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Show: Congorock "In 2007, at the height of the bloghouse bubble, Italian DJ and producer Congorock collaborated with the Bloody Beetroots on what I consider to be the closest approximation of the genre's platonic ideal," writes Miles Raymer. "'Bluto Fucks Popeye' is a swarm of stomping and chattering percussion, distorted, drunkenly lunging synths, dollar-store ray-gun bleeps, and chopped-up vocals so relentlessly manipulated they often register as nothing but rhythmic blurts of abstract sound."
10 PM, Smart Bar, 3730 N. Clark, 773-549-4140, $12, $10 before midnight.
Dinner: Matsuya The freshest sushi and sashimi and sizable portions of tempura and teriyaki set this spot apart from its neighbors on this busy stretch of Clark Street—one Rater says it reminds her of restaurants she's visited in Japan far more than most Chicago places.
3469 N. Clark St., 773-248-2677
Show: Keith Jarrett The legendary jazz/classical pianist performs a solo set in support of 2009's Paris/London: Testament. For a taste of his work, check out the short doc Keith Jarrett: The Art of Improvisation and Jarrett solo in 1984.
8pm, Symphony Center, 220 S. Michigan Ave., 312-294-3000, $60-$70
Dinner: The Gage The extensive drinks list features specialty and vintage cocktails like the Champagne Charlie (champagne and Grand Marnier with a sugar cube soaked in blood orange bitters). The one-page menu has surprising breadth without seeming scattershot: there are half a dozen steaks and burgers alongside more unusual offerings like roast saddle of elk and caramelized lobster with lemon quinoa.
24 S. Michigan Ave., 312-372-4243
Show: Still Bill Seventy-year-old soul man Bill Withers—who wrote and sang "Lean on Me," "Just the Two of Us," "Ain't No Sunshine," and a ton of other terrific songs—is profiled in this handsome and agreeable 2009 documentary by Damani Baker and Alex Vlack.
7pm, 9pm, Facets Cinematheque, 1517 W. Fullerton Ave., 773-281-4114
Dinner: Kith & Kin "Chefs David Carrier and Andrew Brochu both worked with or under Grant Achatz at one time or another--the former first at the French Laundry, then at Trio--though there’s little that immediately brings to mind those fine-dining icons. Instead what you have is an attractive and affordable menu served in a room that suggests all of the comforts of neighborhood pubbery without resorting to the usual cliches clumsily adopted from the Irish or British," writes Mike Sula.
1119 W. Webster Ave., 773-472-7070
Show: Singin' in the Rain One of the shining glories of the American musical; the tone ranges from the lyrical (the title number) to the burlesque (“Moses Supposes”) to the epic (“Broadway Melody”), but through it all runs a celebration of movement as emotion.
6pm, Gene Siskel Film Center, 164 N. State St., 312-846-2600
Dinner: La Madia Pizza & wine restaurant in the old Jazz Showcase space. "A floor-to-ceiling wall of wine provides visual focus--unsurprising given the dizzying oenophilic options; there's something in the neighborhood of 250 bottles, many available by the four- or seven-ounce pour, with prices for some topping $500. It's all very impressive, but the list is so overwhelming that a little guidance might have been nice. As for the pies, they're delicious," writes Martha Bayne.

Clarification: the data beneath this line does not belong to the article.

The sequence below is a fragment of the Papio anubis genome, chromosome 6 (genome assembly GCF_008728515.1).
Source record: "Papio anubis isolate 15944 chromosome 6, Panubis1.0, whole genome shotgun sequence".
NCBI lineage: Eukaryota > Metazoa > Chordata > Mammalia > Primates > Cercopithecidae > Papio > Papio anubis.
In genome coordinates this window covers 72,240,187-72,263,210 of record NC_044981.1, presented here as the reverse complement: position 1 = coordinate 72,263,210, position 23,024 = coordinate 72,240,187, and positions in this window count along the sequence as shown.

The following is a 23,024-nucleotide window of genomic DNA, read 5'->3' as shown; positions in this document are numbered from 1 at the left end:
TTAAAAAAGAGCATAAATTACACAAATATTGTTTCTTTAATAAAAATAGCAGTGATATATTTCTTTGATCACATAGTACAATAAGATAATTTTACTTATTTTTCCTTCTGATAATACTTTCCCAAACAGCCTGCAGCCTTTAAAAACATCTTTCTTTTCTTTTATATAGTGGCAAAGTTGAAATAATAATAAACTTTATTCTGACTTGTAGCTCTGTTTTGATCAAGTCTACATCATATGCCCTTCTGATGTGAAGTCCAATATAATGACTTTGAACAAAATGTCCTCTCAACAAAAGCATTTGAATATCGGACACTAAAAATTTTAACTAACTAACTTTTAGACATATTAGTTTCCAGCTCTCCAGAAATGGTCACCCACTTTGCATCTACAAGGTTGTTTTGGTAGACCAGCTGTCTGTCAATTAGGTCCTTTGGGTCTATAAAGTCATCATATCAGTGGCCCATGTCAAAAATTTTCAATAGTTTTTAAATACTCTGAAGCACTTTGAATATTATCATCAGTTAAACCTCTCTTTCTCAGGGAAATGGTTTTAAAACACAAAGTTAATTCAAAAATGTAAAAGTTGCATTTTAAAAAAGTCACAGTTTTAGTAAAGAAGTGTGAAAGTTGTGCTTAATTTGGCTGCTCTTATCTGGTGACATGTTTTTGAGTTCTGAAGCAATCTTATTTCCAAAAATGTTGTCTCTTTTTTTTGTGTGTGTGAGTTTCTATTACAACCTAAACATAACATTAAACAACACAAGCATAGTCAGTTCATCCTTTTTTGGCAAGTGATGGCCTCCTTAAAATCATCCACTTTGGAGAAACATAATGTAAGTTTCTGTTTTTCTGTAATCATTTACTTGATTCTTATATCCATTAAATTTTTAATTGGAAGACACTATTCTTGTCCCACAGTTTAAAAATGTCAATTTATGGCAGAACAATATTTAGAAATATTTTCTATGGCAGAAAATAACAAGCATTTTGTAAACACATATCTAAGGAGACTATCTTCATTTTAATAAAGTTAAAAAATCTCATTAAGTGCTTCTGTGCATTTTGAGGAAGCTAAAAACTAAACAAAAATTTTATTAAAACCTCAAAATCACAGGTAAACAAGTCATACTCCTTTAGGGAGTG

59 W. Grand Ave., 312-329-0400
7pm, Book Cellar, 4736 N. Lincoln Ave., 773-293-2665, free
Dinner: Dorado Restaurant At this Ravenswood restaurant, chef Luis Perez applies the French bistro cooking techniques to the Mexican food his mother cooked when he was growing up.
2301 W. Foster Ave., 773-561-3780
Show: Determination Clint Sheffer's hilarious nod to The Terminator pits deadly robots against teenage angst and a touch of Lady Gaga.
7pm, Prop Thtr, 3502 N. Elston Ave. 773-539-7838, $12 in advance, $15 or pay what you can at the door
Dinner: Red Apple For Polish home cooking, the Red Apple—or Czerwone Jabluszko—is a real find.
3121 N. Milwaukee Ave., 773-588-5781
Show: Wiggerlover (White Boy + Black Dad = Grey Areas) Born to parents of Italian and Polish descent, James Anthony Zoccoli experienced a crisis in 1979, at age seven, when his divorced mother married a black man. His comedic solo piece chronicles the highs and lows of growing up in an interracial family.
7:30pm, Chicago Cultural Center, studio theater, 77 E. Randolph St., 312-742-8497, $15-$20
Dinner: South Water Kitchen This restaurant on the main floor of the Hotel Monaco features contemporary American cooking with a strong midwestern influence. At lunch there's a "TV dinner" special with daily entrees like southern-fried chicken, a Wisconsin-style fish fry, and turkey with stuffing; it comes served with a butterscotch blondie. At dinner you'll find entrees incorporating regional ingredients such as a roasted Indiana duck breast with Michigan cherry couscous or Iowa pork chop with white cheddar mac 'n' cheese.
225 N. Wabash Ave., 312-236-9300